National was firmly and rightly opposed to such an anti-democratic piece of legislation. But Jami-Lee Ross’s volte-face on quitting parliament means they’re more than entitled to invoke it to throw him out of parliament, writes Liam Hehir
Jami-Lee Ross has reneged on his stated to intention to resign from parliament and run as an independent in the resulting by election for Botany. He’s going to stick around in parliament instead.
Was Ross was ever delusional enough to think he could win re-election? It’s hard to say. He wouldn’t have had a snowball’s chance, of course, but it’s not like he’s has been a paragon of sound-decision making lately. Perhaps he believed that it was his winsome charm, and not his blue ribbon, that has seen him home in Botany to date.
Of course, it only delays the inevitable. The next time he faces the voters – if he ever faces the voters again – Ross is toast. In a few years, he’ll be lucky if people can get his name right in a pub quiz.
But this is bad for National. Real bad. Out of parliament, Ross would have quickly faded into obscurity as a discredited crank. Remaining inside, he can continue to throw muck at National. With parliamentary privilege, too, offering a legal shield.
It must be very tempting for National to think about that newly minted anti-party hopping law. One note to the speaker is all it would take. From Simon Bridges to Trevor Mallard: signed, sealed and delivered – and gone.
But National opposed that law. Quite loudly and in no uncertain terms, in fact. It was dictatorial, contrary to democracy and an affront to the institution of parliament. So there’s no way they could now turn around and use such an insidious instrument, right?
On the other hand …
When the law was passed, Simon Bridges quite clearly reserved his right to use it while it was on the books. And this makes a certain amount of sense, too. After all, people take advantage of laws and rules they disagree with all the time.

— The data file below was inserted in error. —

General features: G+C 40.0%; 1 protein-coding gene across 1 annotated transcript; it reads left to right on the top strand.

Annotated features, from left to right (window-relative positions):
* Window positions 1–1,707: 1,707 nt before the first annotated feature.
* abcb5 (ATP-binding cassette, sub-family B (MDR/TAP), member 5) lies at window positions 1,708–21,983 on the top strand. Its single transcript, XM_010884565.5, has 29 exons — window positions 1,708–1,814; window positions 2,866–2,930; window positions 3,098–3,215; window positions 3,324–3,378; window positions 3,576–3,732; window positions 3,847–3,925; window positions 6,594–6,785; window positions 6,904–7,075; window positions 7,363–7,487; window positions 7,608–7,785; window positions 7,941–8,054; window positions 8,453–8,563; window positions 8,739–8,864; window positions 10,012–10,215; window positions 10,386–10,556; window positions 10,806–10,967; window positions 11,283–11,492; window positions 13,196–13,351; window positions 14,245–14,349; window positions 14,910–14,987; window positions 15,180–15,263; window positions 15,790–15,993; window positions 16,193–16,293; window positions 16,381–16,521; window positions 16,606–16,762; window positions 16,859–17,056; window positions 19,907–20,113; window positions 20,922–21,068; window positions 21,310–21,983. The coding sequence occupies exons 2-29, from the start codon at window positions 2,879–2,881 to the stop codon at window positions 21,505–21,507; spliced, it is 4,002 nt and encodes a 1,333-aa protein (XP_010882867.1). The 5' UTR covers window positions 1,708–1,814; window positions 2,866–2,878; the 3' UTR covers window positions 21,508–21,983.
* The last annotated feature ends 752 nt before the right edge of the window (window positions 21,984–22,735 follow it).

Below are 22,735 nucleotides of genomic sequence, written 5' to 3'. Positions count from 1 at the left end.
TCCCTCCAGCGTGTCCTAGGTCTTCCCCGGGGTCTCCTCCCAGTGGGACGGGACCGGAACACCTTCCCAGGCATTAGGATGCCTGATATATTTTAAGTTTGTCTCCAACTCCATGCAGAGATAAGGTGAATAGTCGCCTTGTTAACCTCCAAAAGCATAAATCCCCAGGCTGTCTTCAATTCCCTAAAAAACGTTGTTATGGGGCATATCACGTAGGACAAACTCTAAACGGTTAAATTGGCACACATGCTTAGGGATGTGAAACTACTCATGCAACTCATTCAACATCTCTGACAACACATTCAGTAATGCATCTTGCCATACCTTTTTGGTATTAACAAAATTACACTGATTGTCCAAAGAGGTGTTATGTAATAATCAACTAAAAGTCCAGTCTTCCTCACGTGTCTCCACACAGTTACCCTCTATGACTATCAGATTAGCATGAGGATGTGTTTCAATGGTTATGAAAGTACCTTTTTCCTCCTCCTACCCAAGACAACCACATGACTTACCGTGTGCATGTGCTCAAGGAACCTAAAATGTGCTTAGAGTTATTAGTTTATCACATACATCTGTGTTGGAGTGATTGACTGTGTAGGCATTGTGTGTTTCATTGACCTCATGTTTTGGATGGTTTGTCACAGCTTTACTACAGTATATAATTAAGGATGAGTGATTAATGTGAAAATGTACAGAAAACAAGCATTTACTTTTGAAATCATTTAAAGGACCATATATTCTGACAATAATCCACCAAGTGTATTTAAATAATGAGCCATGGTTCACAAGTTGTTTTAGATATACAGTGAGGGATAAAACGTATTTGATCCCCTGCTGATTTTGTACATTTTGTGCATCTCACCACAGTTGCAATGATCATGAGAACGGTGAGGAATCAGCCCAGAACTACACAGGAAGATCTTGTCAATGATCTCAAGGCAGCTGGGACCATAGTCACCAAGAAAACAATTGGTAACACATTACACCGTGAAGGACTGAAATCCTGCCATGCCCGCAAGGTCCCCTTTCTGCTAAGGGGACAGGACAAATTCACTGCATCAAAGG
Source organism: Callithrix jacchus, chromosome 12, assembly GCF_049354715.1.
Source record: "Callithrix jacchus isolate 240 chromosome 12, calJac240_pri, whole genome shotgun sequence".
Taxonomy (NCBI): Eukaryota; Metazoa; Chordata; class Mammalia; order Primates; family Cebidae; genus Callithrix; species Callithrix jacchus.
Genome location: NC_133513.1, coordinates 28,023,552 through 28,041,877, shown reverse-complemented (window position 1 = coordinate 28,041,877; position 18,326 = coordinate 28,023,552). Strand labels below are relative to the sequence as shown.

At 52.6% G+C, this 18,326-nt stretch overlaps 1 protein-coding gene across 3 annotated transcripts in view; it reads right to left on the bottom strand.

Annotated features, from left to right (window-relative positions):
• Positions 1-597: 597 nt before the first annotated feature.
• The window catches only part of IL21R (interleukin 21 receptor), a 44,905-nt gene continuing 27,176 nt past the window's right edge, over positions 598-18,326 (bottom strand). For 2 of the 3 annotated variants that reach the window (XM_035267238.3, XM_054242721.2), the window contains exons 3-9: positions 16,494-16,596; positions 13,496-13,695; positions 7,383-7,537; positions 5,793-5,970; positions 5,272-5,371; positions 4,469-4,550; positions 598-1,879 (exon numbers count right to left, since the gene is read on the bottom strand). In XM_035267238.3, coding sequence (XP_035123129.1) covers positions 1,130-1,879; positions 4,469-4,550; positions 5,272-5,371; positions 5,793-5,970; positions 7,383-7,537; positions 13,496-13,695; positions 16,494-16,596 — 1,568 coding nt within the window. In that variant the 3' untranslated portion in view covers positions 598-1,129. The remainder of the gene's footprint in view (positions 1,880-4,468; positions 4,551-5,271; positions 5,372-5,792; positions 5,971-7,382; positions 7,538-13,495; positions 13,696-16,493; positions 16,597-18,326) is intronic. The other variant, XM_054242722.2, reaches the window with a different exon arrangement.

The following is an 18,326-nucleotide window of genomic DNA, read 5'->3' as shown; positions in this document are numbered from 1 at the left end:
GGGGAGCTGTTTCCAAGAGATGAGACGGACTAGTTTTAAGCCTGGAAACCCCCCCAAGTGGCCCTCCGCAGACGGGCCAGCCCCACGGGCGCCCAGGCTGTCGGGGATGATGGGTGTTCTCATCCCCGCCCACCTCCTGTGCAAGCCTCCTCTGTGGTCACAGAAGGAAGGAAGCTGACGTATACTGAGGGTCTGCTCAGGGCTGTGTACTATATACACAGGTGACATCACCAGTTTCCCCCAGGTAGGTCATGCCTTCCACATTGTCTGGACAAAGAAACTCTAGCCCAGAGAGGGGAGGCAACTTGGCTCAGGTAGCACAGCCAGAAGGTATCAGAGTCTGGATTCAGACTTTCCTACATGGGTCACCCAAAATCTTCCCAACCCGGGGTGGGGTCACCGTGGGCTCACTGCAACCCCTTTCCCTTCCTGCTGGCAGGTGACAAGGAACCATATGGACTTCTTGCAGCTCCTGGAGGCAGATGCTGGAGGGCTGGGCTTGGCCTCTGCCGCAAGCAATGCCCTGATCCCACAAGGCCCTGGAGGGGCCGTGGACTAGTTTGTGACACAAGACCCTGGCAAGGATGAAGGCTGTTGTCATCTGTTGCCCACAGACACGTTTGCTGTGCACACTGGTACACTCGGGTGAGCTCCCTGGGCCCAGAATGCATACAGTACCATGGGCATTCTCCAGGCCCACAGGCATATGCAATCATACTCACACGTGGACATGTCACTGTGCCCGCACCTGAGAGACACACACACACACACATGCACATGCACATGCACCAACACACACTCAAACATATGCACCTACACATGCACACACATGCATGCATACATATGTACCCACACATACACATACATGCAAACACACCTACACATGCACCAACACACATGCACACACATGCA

Remember when National cut the top marginal income tax rate from 38% to 33%? Did you think this was a bad idea? If so, have you sent an extra cheque to the IRD every year? Or have you dutifully donated the extra money to charity?
God have mercy on your soul if you invested it or put it towards a holiday or a new car or something.
Or, let’s say that you thought Working for Families is a bad idea, as many people did at the time. Did your principled opposition to “communism by stealth” and “middle-class welfare” lead you to forgo the tax credits on offer? Maybe if you are a puritanical libertarian, but the chances are you just quietly pocketed them.
Or what about MMP? The National Party opposed proportional representation, of course, preferring first-past-the-post (as did Labour) Does it follow that National are hypocrites for putting up a party list in every election since 1996?
So that’s the argument for National using the law. It’s not about having it both ways, it’s about playing by the same rules as everybody else as long as those rules are in place.
Should the law be changed back? Yes. But for everybody, not just for one party.
And yet …
It is a bad law. It’s not the end of the world or the death of democracy, but it is a bad law.
The fact that (for the time being) voters are more apt to vote along party lines than for individual candidates is beside the point. The waka-jumping law treats members of our sovereign law-making body like employees of opaque political parties (except, of course, that employees generally have more rights).
There is a rationalisation for National using this law to rid itself of Jami-Lee Ross. it’s probably just good enough to let them get away with doing it. With some embarrassment, of course.
But National Party MPs are going to have to ask themselves what they are first and foremost: members of parliament or members of the National Party?
There is one thing of which I am certain: somewhere out there, Winston Peters is smirking.
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